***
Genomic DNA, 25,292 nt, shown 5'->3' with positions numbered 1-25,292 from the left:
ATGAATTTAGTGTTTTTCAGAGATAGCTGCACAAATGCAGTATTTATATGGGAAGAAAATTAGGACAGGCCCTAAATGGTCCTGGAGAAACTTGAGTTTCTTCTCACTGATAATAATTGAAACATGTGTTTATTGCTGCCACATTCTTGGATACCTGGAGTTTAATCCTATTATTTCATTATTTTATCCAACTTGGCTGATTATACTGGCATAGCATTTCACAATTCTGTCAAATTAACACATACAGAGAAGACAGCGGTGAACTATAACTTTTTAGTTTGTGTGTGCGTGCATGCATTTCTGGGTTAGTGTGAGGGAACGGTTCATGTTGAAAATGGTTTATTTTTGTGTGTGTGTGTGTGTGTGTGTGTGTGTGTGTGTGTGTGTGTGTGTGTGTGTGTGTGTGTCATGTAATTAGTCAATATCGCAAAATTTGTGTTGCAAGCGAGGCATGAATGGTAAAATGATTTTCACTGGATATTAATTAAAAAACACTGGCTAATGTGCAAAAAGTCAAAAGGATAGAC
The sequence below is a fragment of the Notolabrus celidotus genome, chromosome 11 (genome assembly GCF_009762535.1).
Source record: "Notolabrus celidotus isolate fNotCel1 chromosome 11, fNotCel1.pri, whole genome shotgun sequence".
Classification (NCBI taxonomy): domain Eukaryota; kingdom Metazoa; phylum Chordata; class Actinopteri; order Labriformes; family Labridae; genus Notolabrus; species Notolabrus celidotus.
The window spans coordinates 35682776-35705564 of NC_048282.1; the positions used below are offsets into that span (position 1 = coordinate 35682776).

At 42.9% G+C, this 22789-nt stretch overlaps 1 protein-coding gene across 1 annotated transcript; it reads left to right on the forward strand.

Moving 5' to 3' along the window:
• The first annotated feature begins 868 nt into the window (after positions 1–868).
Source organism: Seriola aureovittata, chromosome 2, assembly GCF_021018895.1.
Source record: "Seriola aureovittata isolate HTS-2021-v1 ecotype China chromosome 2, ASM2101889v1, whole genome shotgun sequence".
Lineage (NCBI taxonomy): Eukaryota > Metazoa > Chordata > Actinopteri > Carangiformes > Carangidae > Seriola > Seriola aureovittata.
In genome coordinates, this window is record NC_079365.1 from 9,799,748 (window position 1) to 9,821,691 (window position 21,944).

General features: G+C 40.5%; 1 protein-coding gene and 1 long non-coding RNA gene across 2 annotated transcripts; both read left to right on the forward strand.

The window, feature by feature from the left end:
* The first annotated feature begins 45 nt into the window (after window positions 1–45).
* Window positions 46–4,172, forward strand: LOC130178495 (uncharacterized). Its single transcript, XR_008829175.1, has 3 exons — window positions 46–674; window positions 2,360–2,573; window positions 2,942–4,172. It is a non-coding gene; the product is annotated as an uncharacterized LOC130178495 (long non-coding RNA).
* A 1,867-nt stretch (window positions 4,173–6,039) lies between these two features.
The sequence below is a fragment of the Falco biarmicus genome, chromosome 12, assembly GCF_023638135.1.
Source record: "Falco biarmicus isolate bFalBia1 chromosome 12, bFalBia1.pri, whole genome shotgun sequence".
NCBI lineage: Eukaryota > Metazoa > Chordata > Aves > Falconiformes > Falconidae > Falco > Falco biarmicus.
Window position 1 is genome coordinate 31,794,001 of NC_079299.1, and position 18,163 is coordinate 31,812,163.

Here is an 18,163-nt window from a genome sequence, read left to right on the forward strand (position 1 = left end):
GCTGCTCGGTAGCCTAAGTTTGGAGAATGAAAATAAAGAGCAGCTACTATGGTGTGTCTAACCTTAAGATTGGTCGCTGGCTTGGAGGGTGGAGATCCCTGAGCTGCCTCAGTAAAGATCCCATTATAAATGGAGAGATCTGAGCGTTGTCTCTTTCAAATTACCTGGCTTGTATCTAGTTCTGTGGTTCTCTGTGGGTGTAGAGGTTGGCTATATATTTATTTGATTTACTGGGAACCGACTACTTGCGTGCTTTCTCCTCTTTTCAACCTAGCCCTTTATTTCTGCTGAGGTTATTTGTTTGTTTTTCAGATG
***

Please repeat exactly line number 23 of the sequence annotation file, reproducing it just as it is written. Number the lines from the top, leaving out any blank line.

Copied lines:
Here is an 18,163-nt window from a genome sequence, read left to right on the forward strand (position 1 = left end):